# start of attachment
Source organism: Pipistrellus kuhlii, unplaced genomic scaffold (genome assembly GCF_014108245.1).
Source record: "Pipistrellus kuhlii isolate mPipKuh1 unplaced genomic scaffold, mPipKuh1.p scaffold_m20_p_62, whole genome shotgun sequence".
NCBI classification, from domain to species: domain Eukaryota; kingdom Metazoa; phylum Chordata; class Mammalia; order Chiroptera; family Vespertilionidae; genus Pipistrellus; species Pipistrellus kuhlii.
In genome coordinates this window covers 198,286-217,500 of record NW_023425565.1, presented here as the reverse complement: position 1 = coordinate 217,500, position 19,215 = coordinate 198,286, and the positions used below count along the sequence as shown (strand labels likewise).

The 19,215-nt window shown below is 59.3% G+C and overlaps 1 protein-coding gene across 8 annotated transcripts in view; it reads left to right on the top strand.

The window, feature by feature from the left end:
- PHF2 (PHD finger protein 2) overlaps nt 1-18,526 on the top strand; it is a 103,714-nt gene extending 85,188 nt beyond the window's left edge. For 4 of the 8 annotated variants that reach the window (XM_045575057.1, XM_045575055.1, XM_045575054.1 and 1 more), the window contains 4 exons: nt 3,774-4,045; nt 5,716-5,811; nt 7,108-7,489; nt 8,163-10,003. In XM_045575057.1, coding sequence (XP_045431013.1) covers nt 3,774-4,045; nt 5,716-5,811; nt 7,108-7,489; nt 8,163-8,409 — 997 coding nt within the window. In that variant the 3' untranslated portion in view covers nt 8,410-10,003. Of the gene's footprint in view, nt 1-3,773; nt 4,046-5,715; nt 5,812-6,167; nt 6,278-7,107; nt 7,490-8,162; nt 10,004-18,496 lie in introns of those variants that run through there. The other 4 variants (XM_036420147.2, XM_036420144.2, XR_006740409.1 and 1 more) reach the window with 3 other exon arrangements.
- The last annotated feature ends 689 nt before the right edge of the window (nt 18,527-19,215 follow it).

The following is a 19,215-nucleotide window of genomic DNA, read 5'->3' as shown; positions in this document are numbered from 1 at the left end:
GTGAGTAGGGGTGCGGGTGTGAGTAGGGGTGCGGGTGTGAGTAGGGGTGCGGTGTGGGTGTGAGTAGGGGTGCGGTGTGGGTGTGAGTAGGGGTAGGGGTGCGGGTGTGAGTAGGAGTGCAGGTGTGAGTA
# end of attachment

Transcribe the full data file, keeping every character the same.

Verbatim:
Source organism: Pipistrellus kuhlii, unplaced genomic scaffold (genome assembly GCF_014108245.1).
Source record: "Pipistrellus kuhlii isolate mPipKuh1 unplaced genomic scaffold, mPipKuh1.p scaffold_m20_p_62, whole genome shotgun sequence".
NCBI classification, from domain to species: domain Eukaryota; kingdom Metazoa; phylum Chordata; class Mammalia; order Chiroptera; family Vespertilionidae; genus Pipistrellus; species Pipistrellus kuhlii.
In genome coordinates this window covers 198,286-217,500 of record NW_023425565.1, presented here as the reverse complement: position 1 = coordinate 217,500, position 19,215 = coordinate 198,286, and the positions used below count along the sequence as shown (strand labels likewise).

The 19,215-nt window shown below is 59.3% G+C and overlaps 1 protein-coding gene across 8 annotated transcripts in view; it reads left to right on the top strand.

The window, feature by feature from the left end:
- PHF2 (PHD finger protein 2) overlaps nt 1-18,526 on the top strand; it is a 103,714-nt gene extending 85,188 nt beyond the window's left edge. For 4 of the 8 annotated variants that reach the window (XM_045575057.1, XM_045575055.1, XM_045575054.1 and 1 more), the window contains 4 exons: nt 3,774-4,045; nt 5,716-5,811; nt 7,108-7,489; nt 8,163-10,003. In XM_045575057.1, coding sequence (XP_045431013.1) covers nt 3,774-4,045; nt 5,716-5,811; nt 7,108-7,489; nt 8,163-8,409 — 997 coding nt within the window. In that variant the 3' untranslated portion in view covers nt 8,410-10,003. Of the gene's footprint in view, nt 1-3,773; nt 4,046-5,715; nt 5,812-6,167; nt 6,278-7,107; nt 7,490-8,162; nt 10,004-18,496 lie in introns of those variants that run through there. The other 4 variants (XM_036420147.2, XM_036420144.2, XR_006740409.1 and 1 more) reach the window with 3 other exon arrangements.
- The last annotated feature ends 689 nt before the right edge of the window (nt 18,527-19,215 follow it).

The following is a 19,215-nucleotide window of genomic DNA, read 5'->3' as shown; positions in this document are numbered from 1 at the left end:
GTGAGTAGGGGTGCGGGTGTGAGTAGGGGTGCGGGTGTGAGTAGGGGTGCGGTGTGGGTGTGAGTAGGGGTGCGGTGTGGGTGTGAGTAGGGGTAGGGGTGCGGGTGTGAGTAGGAGTGCAGGTGTGAGTA